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Soil Substrate and Green Water

Karen recently commented about the prevelance of green water outbreaks in
the tanks of those who use soil substrates, possibly due to phosphate
leaching. In the same issue, Christopher Coleman commented about the
presence of algae at the glass/substrate interface in his tank on occassion.

I'm definately not in any camp - I don't use bleach, I can't seem to find
real SAE's, and I use a variety of substrate/fertilizer combinations in my
various tanks. Algae does NOT send me thru the roof, so long as it isn't
overgrowing my plants or obscuring the water column of the tank. A bit of
green algae on the front glass is easily removed during my weekly
maintenance, I don't really sweat it.

But I have noticed something in _my_ tanks which might be related. I live in
Toronto, which gets it's water from Lake Ontario, an inland "sea" surrounded
by heavy industry and lots of agricultural land. Since I moved to Ontario
back in the early 80's, whenever I set up an aquarium using tap water I get
green water and furry plants if I use lots of light. I have noticed this on
tanks placed outdoors on my north facing balcony in the summer (so green you
can't even tell if there are any fish in them) and in tanks inside under
varying amounts of fluorescent or metal halide light. I have spoken to other
aquarists in Toronto who use tap water with no problem. Perhaps Lake Ontario
water has high phosphate levels from agricultural runoff or perhaps the
water picks up something on its way from the treatment plant to my faucet -
I know that the piping in my building is still largely cast iron. But
whatever the source, something in _my_ tap water is beloved of algae.

To solve the problem, several years ago I bought a TFC Reverse Osmosis
filter. I currently have a number of tanks running which use R/O water
exclusively. One is a soil based tank, another has Flourite as a substrate,
and a third uses AquaTerra under gravel. I use different fertilizers/iron
supplements in these various tanks and notice that if I get overly generous
with the "daily drops", I will see an increase in green algae on the front
glass (again, easily removed during my weekly maintenance, when I do my
regular 25% water changes. But in NONE of these tanks do I see any _problem_
algae. No algae blooms, no overgrowth of fine leaved plants. Certainly there
IS some algae (remember I don't get upset over a little bit of the green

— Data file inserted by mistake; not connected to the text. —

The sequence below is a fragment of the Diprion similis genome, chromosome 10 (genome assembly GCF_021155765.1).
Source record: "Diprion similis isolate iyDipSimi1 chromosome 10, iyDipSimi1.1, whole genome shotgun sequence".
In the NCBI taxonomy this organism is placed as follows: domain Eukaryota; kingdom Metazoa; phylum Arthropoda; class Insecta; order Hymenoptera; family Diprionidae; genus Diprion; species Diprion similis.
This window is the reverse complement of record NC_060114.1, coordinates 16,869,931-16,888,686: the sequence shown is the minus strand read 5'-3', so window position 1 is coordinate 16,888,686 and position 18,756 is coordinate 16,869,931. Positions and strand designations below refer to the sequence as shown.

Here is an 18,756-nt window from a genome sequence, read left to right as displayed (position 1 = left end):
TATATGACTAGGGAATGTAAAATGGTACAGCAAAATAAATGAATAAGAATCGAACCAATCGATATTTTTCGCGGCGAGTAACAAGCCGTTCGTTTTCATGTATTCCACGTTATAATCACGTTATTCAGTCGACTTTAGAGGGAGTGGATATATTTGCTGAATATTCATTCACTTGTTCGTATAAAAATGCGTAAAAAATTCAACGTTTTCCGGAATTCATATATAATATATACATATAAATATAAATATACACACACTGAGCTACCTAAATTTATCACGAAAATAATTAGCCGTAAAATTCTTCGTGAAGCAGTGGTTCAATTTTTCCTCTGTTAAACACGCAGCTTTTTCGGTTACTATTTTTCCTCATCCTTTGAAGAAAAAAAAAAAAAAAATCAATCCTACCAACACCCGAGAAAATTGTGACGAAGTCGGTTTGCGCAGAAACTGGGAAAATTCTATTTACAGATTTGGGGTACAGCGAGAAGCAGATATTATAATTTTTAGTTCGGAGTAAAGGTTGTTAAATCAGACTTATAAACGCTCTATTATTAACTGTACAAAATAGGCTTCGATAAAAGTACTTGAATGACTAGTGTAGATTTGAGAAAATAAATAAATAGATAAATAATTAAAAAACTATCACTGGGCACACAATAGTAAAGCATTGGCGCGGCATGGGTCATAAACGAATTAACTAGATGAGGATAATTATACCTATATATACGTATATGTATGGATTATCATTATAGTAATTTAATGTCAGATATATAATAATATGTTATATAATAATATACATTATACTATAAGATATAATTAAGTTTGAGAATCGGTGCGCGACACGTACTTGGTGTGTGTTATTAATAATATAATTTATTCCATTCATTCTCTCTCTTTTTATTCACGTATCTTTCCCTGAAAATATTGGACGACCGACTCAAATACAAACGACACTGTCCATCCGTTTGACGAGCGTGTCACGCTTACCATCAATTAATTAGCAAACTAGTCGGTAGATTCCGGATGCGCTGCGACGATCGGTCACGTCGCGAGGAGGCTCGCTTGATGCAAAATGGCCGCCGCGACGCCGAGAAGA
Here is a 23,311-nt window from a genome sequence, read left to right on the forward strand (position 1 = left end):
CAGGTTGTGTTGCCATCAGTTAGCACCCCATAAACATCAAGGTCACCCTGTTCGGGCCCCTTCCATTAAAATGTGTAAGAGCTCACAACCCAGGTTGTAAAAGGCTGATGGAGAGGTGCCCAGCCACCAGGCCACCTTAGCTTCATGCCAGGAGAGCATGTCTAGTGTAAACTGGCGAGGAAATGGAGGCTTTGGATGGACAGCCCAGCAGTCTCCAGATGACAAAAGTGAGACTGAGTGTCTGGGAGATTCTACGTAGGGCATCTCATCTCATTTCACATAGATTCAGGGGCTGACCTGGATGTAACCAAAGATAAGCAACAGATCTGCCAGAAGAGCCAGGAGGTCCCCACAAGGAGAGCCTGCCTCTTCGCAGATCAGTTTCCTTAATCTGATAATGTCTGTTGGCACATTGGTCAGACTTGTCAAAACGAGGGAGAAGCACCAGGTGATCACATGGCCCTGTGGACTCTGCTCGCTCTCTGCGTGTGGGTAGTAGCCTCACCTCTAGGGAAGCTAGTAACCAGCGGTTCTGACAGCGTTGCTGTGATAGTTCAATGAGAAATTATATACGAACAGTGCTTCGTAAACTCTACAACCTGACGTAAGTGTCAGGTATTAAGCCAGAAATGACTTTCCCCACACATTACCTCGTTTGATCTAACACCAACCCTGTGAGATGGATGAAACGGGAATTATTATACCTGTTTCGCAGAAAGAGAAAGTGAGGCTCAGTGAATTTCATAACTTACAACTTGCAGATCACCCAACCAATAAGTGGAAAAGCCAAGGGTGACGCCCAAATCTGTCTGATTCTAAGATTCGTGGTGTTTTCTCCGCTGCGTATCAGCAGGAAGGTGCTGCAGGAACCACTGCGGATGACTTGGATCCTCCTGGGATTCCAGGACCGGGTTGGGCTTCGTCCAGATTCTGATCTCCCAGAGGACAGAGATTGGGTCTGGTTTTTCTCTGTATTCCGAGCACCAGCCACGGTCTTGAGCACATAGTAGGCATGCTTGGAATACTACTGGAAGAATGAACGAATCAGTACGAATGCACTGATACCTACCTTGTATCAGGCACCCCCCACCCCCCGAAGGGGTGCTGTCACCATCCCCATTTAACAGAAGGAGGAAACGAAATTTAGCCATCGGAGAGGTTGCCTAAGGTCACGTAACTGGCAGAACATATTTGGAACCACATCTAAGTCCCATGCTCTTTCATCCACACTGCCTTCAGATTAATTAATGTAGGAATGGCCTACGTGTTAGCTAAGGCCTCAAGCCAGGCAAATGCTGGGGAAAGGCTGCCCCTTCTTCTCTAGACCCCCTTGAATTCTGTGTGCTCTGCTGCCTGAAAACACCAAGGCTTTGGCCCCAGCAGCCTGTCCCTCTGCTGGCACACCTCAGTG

stuff). I also frequently see algae at the glass/substrate interface (again,
very easy to remove).

Now, a few weeks before Christmas I bought quite a few new plants and as I
wasn't ready to set up complete tanks for them at the time, I potted them
individually in clay pots with a combination substrate of
gravel/soil/gravel, and placed these pots in three separate spare tanks. One
got filled with the same R/O water which I use for my other tanks and the
other two got plain tap water because my R/O water filter could not produce
pure water fast enough for my needs at that particular time. I notice now
that the one which was filled with R/O water has only minor algae present,
mainly on the front glass. The other two, which were filled using water
straight from the tap, are so pea soup green I can't even see anything other
than "suggestions" of plants inside. I don't bleach my hands/arms/nets as I
work from tank to tank so it is quite possible for me to transfer algae
spores from one tank to another during maintenance. But I still don't see
problems in those tanks which use R/O water, even the one which uses Steve's
HTBASS methodology. So, just because there are algae spores present, you
won't necessarily get a _problem_ tank, provided that the water in the tank
is not conducive to explosive growth of those spores.

So while "leaching" of nutrients out of a substrate might play a part in
algae problems, at least in _my_ tanks, the source water seems to me to be
of far more concern. Also, just because your local water utility might
certify the contents of what it produces, that is at the source, not as the
water comes out of your faucet. Maybe I have a gremlin sitting in the
basement of the building, quiety injecting phosphates into the water
destined for my kitchen faucet <g>.

James Purchase
Toronto, Ontario